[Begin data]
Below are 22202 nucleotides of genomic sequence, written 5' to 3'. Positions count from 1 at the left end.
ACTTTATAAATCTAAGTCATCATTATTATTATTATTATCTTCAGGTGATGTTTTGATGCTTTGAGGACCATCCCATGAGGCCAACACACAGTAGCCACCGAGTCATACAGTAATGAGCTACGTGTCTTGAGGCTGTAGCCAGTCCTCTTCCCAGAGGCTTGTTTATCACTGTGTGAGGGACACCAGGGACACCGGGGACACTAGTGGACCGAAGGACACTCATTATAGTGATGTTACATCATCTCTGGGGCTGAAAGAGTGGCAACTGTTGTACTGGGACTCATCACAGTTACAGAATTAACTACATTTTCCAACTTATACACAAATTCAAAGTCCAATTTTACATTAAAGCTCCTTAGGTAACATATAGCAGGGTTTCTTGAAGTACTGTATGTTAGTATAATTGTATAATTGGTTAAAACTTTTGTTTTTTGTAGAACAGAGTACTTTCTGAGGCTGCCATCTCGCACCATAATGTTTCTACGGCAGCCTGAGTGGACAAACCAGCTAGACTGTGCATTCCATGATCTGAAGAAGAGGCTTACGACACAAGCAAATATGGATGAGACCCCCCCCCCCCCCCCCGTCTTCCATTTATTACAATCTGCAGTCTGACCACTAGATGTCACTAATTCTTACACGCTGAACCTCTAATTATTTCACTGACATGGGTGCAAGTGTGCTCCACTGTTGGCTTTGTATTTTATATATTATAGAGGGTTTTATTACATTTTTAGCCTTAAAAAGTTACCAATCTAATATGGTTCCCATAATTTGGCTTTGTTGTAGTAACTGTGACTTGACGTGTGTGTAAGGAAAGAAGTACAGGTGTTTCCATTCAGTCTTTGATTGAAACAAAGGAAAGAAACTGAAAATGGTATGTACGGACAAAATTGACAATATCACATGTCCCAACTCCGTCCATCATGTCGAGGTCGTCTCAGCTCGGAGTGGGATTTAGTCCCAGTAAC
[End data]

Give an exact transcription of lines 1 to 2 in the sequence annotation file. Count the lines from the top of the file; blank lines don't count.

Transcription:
Below are 22202 nucleotides of genomic sequence, written 5' to 3'. Positions count from 1 at the left end.
ACTTTATAAATCTAAGTCATCATTATTATTATTATTATCTTCAGGTGATGTTTTGATGCTTTGAGGACCATCCCATGAGGCCAACACACAGTAGCCACCGAGTCATACAGTAATGAGCTACGTGTCTTGAGGCTGTAGCCAGTCCTCTTCCCAGAGGCTTGTTTATCACTGTGTGAGGGACACCAGGGACACCGGGGACACTAGTGGACCGAAGGACACTCATTATAGTGATGTTACATCATCTCTGGGGCTGAAAGAGTGGCAACTGTTGTACTGGGACTCATCACAGTTACAGAATTAACTACATTTTCCAACTTATACACAAATTCAAAGTCCAATTTTACATTAAAGCTCCTTAGGTAACATATAGCAGGGTTTCTTGAAGTACTGTATGTTAGTATAATTGTATAATTGGTTAAAACTTTTGTTTTTTGTAGAACAGAGTACTTTCTGAGGCTGCCATCTCGCACCATAATGTTTCTACGGCAGCCTGAGTGGACAAACCAGCTAGACTGTGCATTCCATGATCTGAAGAAGAGGCTTACGACACAAGCAAATATGGATGAGACCCCCCCCCCCCCCCCCGTCTTCCATTTATTACAATCTGCAGTCTGACCACTAGATGTCACTAATTCTTACACGCTGAACCTCTAATTATTTCACTGACATGGGTGCAAGTGTGCTCCACTGTTGGCTTTGTATTTTATATATTATAGAGGGTTTTATTACATTTTTAGCCTTAAAAAGTTACCAATCTAATATGGTTCCCATAATTTGGCTTTGTTGTAGTAACTGTGACTTGACGTGTGTGTAAGGAAAGAAGTACAGGTGTTTCCATTCAGTCTTTGATTGAAACAAAGGAAAGAAACTGAAAATGGTATGTACGGACAAAATTGACAATATCACATGTCCCAACTCCGTCCATCATGTCGAGGTCGTCTCAGCTCGGAGTGGGATTTAGTCCCAGTAAC